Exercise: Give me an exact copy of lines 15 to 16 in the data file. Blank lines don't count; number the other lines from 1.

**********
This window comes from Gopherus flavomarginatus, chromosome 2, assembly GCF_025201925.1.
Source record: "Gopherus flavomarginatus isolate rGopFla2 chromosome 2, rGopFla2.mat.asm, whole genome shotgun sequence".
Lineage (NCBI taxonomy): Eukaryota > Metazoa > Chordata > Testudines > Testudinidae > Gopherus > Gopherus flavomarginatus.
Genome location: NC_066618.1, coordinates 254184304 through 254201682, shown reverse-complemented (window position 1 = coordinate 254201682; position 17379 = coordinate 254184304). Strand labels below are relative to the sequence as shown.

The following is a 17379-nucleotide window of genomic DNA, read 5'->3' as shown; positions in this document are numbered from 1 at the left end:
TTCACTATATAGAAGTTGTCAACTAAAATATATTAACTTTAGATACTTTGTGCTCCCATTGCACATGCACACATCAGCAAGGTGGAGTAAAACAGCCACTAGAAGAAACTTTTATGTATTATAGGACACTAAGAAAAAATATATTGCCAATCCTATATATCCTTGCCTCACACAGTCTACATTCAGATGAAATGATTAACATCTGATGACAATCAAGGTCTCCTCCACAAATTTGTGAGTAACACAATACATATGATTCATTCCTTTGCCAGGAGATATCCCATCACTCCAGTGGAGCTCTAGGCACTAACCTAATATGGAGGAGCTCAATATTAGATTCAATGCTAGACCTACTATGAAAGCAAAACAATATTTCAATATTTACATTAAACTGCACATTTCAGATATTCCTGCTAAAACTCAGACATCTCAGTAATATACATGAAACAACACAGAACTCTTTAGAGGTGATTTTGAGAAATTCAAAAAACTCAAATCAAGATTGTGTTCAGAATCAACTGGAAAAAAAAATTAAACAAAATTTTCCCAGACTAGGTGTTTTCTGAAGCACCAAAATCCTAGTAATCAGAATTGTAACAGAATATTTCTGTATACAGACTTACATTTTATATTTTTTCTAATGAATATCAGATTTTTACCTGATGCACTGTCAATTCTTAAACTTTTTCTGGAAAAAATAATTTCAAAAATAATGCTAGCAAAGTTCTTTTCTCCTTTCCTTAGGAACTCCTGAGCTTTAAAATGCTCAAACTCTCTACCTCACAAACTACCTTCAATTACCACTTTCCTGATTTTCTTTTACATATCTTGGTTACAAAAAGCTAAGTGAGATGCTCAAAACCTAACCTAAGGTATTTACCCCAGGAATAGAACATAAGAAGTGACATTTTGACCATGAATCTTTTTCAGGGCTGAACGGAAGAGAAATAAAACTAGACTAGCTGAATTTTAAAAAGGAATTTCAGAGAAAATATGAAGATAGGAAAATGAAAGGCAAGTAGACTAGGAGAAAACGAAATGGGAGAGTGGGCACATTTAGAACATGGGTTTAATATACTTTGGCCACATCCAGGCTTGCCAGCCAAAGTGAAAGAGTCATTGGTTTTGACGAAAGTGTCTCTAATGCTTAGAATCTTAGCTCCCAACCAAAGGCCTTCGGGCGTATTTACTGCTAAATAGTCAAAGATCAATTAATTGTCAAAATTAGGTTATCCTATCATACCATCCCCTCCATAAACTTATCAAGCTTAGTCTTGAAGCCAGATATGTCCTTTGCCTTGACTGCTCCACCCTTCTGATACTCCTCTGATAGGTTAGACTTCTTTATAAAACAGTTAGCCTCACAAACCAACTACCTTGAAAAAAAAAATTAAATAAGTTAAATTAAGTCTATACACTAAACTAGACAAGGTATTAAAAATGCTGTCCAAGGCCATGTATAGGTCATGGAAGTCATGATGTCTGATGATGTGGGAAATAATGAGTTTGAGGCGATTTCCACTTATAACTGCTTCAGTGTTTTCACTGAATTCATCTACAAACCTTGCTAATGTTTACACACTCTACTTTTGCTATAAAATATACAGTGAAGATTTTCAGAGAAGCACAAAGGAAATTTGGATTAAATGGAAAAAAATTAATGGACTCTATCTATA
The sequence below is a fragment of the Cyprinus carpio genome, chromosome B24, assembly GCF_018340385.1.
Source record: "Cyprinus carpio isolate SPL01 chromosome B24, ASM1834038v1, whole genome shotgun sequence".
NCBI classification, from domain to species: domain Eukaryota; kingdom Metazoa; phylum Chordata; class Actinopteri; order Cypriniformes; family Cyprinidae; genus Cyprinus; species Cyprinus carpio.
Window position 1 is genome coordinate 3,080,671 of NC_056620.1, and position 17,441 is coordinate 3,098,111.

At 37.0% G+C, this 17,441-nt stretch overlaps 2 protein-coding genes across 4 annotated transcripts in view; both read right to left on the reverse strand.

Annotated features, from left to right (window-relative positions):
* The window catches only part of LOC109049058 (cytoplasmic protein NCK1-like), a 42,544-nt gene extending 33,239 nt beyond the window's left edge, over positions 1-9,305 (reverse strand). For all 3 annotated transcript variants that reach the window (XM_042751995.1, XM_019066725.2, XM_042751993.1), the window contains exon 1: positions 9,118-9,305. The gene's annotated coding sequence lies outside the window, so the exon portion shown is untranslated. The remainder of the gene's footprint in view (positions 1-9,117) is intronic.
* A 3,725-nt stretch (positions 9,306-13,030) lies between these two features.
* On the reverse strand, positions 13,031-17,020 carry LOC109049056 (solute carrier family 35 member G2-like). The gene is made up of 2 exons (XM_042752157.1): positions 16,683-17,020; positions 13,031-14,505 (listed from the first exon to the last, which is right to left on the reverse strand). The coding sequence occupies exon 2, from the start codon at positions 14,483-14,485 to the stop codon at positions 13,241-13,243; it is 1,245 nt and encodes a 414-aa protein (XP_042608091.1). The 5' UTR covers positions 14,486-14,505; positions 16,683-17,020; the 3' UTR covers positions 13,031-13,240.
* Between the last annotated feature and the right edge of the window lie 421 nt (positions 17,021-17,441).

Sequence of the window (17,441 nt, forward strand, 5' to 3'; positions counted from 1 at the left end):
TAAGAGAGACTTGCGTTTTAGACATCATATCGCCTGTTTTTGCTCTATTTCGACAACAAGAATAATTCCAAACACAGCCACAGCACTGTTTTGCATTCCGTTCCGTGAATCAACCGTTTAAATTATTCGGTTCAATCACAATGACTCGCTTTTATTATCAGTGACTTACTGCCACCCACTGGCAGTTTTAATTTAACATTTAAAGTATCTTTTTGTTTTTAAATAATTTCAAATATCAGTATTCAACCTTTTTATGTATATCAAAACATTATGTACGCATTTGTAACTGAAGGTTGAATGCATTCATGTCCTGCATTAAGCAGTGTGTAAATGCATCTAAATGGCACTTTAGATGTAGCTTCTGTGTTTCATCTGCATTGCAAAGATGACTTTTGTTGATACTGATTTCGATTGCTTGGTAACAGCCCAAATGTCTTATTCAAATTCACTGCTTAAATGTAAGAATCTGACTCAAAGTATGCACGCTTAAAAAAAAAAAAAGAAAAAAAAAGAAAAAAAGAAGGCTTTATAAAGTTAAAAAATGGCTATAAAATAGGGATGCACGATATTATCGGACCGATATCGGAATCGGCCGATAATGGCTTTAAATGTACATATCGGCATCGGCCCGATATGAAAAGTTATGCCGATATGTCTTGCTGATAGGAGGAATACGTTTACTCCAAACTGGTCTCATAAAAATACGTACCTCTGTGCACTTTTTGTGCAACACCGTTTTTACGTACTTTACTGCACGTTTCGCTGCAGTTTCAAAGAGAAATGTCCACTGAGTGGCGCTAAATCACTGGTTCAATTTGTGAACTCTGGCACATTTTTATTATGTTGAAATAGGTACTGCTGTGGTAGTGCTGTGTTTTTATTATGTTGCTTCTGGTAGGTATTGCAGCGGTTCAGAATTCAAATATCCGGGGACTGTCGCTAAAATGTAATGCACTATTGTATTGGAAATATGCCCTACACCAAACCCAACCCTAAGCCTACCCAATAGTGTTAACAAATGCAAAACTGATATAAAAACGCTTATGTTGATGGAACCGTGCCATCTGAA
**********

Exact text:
* On the reverse strand, positions 13,031-17,020 carry LOC109049056 (solute carrier family 35 member G2-like). The gene is made up of 2 exons (XM_042752157.1): positions 16,683-17,020; positions 13,031-14,505 (listed from the first exon to the last, which is right to left on the reverse strand). The coding sequence occupies exon 2, from the start codon at positions 14,483-14,485 to the stop codon at positions 13,241-13,243; it is 1,245 nt and encodes a 414-aa protein (XP_042608091.1). The 5' UTR covers positions 14,486-14,505; positions 16,683-17,020; the 3' UTR covers positions 13,031-13,240.
* Between the last annotated feature and the right edge of the window lie 421 nt (positions 17,021-17,441).